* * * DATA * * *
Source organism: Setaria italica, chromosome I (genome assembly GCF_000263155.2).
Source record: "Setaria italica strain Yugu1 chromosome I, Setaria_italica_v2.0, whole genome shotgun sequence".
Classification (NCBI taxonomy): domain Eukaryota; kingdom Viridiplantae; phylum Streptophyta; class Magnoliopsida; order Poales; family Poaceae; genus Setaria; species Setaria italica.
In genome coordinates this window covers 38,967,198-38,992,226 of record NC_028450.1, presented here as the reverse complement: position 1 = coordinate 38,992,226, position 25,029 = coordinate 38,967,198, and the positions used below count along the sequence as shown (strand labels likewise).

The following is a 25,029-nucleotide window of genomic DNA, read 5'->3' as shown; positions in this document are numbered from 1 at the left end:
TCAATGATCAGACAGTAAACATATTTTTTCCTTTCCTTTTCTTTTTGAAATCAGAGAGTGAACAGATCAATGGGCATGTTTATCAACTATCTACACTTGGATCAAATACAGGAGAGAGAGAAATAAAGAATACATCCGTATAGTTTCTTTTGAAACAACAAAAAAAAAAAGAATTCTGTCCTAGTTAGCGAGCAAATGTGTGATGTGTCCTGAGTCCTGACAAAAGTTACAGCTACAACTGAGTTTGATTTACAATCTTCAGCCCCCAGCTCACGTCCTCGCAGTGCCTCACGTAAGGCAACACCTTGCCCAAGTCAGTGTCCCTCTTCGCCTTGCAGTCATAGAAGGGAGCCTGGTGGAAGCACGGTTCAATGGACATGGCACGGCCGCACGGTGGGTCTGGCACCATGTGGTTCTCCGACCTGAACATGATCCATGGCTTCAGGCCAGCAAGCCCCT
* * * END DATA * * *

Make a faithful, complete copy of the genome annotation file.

Source organism: Setaria italica, chromosome I (genome assembly GCF_000263155.2).
Source record: "Setaria italica strain Yugu1 chromosome I, Setaria_italica_v2.0, whole genome shotgun sequence".
Classification (NCBI taxonomy): domain Eukaryota; kingdom Viridiplantae; phylum Streptophyta; class Magnoliopsida; order Poales; family Poaceae; genus Setaria; species Setaria italica.
In genome coordinates this window covers 38,967,198-38,992,226 of record NC_028450.1, presented here as the reverse complement: position 1 = coordinate 38,992,226, position 25,029 = coordinate 38,967,198, and the positions used below count along the sequence as shown (strand labels likewise).

The following is a 25,029-nucleotide window of genomic DNA, read 5'->3' as shown; positions in this document are numbered from 1 at the left end:
TCAATGATCAGACAGTAAACATATTTTTTCCTTTCCTTTTCTTTTTGAAATCAGAGAGTGAACAGATCAATGGGCATGTTTATCAACTATCTACACTTGGATCAAATACAGGAGAGAGAGAAATAAAGAATACATCCGTATAGTTTCTTTTGAAACAACAAAAAAAAAAAGAATTCTGTCCTAGTTAGCGAGCAAATGTGTGATGTGTCCTGAGTCCTGACAAAAGTTACAGCTACAACTGAGTTTGATTTACAATCTTCAGCCCCCAGCTCACGTCCTCGCAGTGCCTCACGTAAGGCAACACCTTGCCCAAGTCAGTGTCCCTCTTCGCCTTGCAGTCATAGAAGGGAGCCTGGTGGAAGCACGGTTCAATGGACATGGCACGGCCGCACGGTGGGTCTGGCACCATGTGGTTCTCCGACCTGAACATGATCCATGGCTTCAGGCCAGCAAGCCCCT